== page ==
As Gainesville Mayor Lauren Poe read aloud to a room of about 80 people Monday night, the audience laughed, applauded and listened.
The event was the first in a series of book club meetings to be held by the mayor at the Headquarters Branch of the Alachua County Library District in downtown Gainesville.
Monday’s meeting discussed racial themes from the book “Between the World and Me” by Ta-Nehisi Coates.
The book, which won the 2015 National Book Award for Nonfiction, was written by Coates for his teenage son about the past, present and future of being African-American in the U.S.
“When you’re accustomed to privilege, equality feels like oppression,” Poe said of one passage from the book.
The majority of the audience made sounds of agreement and nodded.
Poe divided the hourlong meeting into two parts. First, three panelists and friends of Poe responded to various excerpts of text read aloud by the mayor. The audience was then given the opportunity to respond to one question: “What did you learn from this book?”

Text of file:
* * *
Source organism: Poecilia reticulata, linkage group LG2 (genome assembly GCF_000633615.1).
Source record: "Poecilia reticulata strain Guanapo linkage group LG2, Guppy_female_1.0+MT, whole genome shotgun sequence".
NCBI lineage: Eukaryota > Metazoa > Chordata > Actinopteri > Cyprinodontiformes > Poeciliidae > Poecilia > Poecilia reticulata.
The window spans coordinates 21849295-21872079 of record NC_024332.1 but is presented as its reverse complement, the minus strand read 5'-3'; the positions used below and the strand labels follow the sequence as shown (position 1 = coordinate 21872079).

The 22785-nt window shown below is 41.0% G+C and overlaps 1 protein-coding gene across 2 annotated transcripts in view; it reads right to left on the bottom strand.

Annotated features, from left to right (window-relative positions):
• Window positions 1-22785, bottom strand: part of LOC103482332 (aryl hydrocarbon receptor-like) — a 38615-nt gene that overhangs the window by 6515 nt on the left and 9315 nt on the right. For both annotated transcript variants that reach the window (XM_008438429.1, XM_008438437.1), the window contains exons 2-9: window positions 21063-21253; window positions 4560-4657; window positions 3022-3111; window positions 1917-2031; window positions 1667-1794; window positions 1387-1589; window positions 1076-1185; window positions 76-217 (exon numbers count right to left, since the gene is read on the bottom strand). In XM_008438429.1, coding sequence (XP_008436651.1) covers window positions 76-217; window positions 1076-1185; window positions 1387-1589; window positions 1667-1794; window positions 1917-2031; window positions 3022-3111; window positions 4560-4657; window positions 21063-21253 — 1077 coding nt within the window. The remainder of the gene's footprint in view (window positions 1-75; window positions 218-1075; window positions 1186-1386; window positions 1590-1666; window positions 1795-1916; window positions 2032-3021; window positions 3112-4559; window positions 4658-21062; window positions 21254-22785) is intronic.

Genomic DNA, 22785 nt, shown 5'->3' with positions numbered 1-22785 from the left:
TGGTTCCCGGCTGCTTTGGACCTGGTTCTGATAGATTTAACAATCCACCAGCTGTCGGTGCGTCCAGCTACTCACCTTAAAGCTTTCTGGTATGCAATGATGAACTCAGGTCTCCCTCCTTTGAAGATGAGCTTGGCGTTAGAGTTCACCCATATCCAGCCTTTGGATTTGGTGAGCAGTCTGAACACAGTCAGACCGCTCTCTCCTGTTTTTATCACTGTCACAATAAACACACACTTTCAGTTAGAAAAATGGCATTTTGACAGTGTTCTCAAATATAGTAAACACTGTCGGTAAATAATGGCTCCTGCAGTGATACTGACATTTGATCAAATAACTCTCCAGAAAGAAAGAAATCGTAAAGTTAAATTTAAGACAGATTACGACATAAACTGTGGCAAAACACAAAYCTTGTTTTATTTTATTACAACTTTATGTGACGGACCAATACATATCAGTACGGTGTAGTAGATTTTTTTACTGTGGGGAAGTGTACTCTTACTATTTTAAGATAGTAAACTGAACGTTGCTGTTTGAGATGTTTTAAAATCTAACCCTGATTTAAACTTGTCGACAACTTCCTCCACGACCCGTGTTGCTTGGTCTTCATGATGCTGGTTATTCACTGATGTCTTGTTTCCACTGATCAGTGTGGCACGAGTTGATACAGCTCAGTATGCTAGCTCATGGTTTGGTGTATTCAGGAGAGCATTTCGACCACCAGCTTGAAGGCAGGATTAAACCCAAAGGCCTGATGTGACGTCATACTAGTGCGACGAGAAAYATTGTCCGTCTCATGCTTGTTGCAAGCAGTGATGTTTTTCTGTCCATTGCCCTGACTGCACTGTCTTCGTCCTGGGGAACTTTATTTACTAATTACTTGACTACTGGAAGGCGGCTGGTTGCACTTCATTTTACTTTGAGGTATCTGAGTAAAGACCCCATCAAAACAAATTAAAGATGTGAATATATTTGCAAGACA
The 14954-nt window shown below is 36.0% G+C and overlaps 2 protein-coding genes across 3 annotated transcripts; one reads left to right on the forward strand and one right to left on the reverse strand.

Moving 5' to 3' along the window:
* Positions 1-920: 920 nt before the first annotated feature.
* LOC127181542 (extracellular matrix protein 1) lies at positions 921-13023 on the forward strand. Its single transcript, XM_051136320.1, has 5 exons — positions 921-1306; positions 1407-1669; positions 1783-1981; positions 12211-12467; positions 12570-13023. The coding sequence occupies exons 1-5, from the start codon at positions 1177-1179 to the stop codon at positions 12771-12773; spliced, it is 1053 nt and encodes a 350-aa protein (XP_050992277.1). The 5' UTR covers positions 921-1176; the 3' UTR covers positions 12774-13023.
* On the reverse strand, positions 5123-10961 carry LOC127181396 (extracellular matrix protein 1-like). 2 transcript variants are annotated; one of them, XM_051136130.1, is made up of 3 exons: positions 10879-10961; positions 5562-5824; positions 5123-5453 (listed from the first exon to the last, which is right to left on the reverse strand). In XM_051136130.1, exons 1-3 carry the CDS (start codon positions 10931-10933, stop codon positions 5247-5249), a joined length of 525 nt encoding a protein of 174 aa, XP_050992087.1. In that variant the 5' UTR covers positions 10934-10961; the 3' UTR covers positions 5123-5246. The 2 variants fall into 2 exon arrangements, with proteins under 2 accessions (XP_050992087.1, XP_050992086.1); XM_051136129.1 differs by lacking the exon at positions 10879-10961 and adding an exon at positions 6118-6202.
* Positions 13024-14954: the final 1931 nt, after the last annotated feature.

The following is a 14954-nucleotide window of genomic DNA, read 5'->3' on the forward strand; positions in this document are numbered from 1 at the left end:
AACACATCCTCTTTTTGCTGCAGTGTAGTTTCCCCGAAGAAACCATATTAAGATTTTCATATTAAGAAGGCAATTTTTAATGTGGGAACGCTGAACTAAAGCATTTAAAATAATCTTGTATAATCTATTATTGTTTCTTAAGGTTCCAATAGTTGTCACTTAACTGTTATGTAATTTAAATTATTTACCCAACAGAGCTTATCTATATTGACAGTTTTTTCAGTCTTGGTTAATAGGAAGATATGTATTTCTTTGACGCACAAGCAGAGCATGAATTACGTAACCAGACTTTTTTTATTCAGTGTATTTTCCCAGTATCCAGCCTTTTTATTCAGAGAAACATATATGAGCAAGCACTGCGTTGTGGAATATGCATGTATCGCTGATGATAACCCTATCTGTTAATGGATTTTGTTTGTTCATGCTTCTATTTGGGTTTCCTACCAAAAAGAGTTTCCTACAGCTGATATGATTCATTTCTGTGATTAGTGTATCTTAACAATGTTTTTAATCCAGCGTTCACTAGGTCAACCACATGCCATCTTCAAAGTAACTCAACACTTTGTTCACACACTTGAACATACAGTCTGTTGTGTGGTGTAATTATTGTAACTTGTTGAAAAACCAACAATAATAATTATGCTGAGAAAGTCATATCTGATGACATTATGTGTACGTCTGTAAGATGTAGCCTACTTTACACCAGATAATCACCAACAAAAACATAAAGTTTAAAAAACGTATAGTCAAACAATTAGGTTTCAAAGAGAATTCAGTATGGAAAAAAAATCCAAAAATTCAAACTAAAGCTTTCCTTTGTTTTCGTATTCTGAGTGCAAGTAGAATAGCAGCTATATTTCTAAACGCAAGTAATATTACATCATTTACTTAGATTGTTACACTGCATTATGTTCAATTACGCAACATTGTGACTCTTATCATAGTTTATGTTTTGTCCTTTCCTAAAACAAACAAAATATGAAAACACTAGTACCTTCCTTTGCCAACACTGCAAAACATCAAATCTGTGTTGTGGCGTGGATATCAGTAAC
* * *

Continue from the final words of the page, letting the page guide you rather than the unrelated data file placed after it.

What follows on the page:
The event began promptly at 6 p.m., but people trickled in and pulled up chairs in the packed room until about 6:20 p.m. Many read along and highlighted key phrases or scribbled notes on notepads.
Throughout the discussion, Brandon Telg, 27, sat on the left side of the room typing notes on his phone. When the audience was dismissed, he remained in his seat, thinking.
“The thing is, we need to listen to each other,” Telg said. “We need to care about other people’s stories. When we do that, we can wipe away all this fear that we have.”
Pablo Garces said his humanities class at Santa Fe College was Gaassigned to read the book and attend the meeting. The electrical engineering freshman said it was more than just an assignment to him.
“It talked about such a relevant problem,” Garces, 18, said. “My mind immediately jumped to the police shootings that have been happening. I just came to see what solutions people had for this problem.”